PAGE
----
In Spain, there is no law backing the mandatory vaccination of citizens. Spanish labor law does not contain any legal provision in this regard, either. Therefore, employers cannot retaliate against employees who are not vaccinated or do not have a COVID-19 passport. Another matter is the possibility of adopting measures to ensure employees’ health and safety in the workplace in the context of occupational risk prevention.

The COVID-19 vaccine is not mandatory in Spain, at least for now, as it is in other countries (in the United States, France, Italy, Austria, Germany and Greece, it is in certain sectors). There is no express reference in Spain’s current legislation to the possibility of imposing a vaccine mandate on the population in general or on employees in particular.

In the absence of a pandemics law that expressly regulates the possibility of imposing a vaccine mandate on the general population, the debate is on.

The 2002 Patient Autonomy Law establishes that any action in the health sphere requires, as a general rule, the prior consent of patients or users and they have the right to reject the treatment in question, except in certain cases stipulated in the law.

On the other hand, the Public Health Organic Law envisages the possibility – provided that urgent or necessary health reasons exist – of recognition, treatment, hospitalization or control measures being adopted where there are rational indications of the existence of a hazard for people’s health due to the specific health situation of a person or group of people or due to the health conditions in which an activity is pursued.

Labor legislation

Nor does the labor legislation contain any legal provision that expressly permits the mandatory vaccination of employees. Consequently, any decision by an employer that imposes mandatory vaccination (whether directly or indirectly, for example, by conditioning an employee’s access to his or her work station on being vaccinated or having a COVID-19 certificate) and, consequently, also any company measure against employees who reject the vaccine (unlike other countries where employees who do not get vaccinated can be sanctioned or even be fired or have their pay docked) would be contrary to the law.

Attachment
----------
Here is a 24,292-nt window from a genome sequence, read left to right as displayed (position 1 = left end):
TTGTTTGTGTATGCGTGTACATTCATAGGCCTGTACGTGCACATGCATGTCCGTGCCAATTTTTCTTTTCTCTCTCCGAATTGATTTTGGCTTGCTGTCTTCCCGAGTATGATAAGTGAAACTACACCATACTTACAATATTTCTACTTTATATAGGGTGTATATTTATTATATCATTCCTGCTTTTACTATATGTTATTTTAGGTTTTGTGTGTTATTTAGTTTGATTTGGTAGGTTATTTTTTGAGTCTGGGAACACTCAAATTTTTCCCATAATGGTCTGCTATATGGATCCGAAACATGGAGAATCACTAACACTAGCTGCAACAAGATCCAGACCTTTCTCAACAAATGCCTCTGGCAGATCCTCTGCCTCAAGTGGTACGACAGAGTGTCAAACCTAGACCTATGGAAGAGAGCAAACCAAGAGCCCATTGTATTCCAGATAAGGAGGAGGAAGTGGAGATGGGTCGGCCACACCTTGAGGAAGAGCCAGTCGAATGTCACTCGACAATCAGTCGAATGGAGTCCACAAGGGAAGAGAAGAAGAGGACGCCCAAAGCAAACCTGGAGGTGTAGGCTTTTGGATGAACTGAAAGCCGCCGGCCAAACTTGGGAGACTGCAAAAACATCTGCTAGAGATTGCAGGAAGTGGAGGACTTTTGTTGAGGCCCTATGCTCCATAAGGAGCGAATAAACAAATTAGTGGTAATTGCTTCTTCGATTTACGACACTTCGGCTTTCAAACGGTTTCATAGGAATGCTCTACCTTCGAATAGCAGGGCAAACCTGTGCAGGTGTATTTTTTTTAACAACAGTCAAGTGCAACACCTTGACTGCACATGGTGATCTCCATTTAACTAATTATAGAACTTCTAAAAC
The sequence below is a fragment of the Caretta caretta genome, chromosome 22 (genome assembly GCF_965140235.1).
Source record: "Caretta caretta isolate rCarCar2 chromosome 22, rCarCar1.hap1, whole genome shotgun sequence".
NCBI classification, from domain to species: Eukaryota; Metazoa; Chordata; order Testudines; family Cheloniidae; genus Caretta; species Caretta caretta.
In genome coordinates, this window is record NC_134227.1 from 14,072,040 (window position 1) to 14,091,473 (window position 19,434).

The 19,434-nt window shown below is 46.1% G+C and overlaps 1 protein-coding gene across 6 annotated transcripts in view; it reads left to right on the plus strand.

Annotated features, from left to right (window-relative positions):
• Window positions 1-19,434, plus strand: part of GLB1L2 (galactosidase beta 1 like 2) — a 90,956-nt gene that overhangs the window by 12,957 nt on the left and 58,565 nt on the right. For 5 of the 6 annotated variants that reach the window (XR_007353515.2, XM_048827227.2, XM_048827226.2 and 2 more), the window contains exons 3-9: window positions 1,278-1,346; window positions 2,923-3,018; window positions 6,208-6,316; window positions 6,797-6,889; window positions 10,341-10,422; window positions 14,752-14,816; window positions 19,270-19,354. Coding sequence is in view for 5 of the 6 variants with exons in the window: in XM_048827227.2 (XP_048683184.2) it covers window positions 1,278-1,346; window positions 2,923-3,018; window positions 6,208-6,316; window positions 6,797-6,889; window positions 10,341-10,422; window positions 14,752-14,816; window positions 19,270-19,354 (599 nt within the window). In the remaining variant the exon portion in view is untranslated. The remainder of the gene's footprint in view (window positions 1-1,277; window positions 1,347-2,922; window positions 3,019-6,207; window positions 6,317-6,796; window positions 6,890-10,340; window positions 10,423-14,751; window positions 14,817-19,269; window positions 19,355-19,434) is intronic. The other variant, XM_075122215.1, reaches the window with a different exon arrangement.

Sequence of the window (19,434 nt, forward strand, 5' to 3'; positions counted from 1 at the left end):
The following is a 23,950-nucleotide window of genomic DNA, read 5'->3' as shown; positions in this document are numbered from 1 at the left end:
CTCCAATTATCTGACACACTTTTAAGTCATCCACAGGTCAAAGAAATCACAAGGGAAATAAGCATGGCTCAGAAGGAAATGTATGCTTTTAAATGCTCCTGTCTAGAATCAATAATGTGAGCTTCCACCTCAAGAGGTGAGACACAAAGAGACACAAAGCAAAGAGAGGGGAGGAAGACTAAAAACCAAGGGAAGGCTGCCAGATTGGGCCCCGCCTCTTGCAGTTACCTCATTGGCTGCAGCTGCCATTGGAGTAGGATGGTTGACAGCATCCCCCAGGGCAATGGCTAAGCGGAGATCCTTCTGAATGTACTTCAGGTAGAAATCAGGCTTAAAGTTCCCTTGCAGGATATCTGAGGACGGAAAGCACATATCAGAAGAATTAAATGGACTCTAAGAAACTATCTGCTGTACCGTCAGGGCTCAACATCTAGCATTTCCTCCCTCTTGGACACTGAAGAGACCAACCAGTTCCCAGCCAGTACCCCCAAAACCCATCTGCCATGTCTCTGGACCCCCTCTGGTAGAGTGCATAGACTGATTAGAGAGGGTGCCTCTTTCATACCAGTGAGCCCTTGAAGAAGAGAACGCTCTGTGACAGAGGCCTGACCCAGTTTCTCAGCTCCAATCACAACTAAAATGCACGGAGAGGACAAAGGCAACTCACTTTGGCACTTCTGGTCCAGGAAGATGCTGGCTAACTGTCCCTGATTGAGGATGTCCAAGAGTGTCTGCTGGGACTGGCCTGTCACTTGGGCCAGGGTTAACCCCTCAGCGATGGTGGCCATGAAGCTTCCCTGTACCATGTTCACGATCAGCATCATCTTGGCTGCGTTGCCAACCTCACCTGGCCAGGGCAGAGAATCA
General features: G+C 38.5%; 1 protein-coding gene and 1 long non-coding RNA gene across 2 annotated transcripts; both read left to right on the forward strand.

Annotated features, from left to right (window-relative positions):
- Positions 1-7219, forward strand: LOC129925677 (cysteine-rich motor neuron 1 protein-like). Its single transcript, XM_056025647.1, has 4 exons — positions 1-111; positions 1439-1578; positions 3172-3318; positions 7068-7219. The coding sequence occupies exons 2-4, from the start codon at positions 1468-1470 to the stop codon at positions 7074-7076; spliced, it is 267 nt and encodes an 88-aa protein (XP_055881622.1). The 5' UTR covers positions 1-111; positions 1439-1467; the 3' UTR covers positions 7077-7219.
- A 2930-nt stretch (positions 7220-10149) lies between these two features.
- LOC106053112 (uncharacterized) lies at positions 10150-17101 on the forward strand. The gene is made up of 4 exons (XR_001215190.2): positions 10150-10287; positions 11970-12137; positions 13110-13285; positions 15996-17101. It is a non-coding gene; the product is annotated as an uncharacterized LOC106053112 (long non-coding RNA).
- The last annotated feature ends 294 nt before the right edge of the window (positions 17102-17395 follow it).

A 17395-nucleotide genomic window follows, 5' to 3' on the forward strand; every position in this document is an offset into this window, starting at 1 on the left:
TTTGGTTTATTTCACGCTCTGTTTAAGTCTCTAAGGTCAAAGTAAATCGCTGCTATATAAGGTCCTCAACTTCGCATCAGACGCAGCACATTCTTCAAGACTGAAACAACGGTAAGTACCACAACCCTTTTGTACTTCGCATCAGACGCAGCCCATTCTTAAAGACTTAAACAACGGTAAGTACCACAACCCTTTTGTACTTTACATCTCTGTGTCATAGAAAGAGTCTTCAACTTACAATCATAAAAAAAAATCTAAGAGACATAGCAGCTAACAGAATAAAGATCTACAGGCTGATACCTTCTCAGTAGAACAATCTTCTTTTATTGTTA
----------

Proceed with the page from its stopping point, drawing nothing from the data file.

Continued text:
Another question is whether the employer can adopt other types of measures in compliance with its obligation to ensure worker health and safety, in accordance with the mandate laid down in the Occupational Risk Prevention Law.

Among other preventive measures against COVID-19, employers can consider various hygiene-related measures, air filtering systems, decontaminating workplaces or establishing teleworking if the circumstances call for it.

Consideration could even be given to the legality of requiring employees – particularly those who are not vaccinated and may constitute a special at-risk group – to be tested for the virus if the prevention services recommend it in light of the current situation in specific cases and under specific circumstances that support the measure.

In any case, it should be borne in mind that, given that there is no statutory provision that expressly provides for the possibility of employers requiring employees to be tested, it will fall to the courts, as some have already verified, to evaluate each specific case and decide whether the testing requirement is justified and constitutes an adequate and suitable measure that is necessary and proportionate to the aim sought.

This possibility could respond to the legal mandate imposed on employers to safeguard the health of the worker concerned, as well as the health of third parties such as colleagues, customers or suppliers, who could become infected by workers who are infected but their infection has not been detected using the relevant test.


Eloy Castañer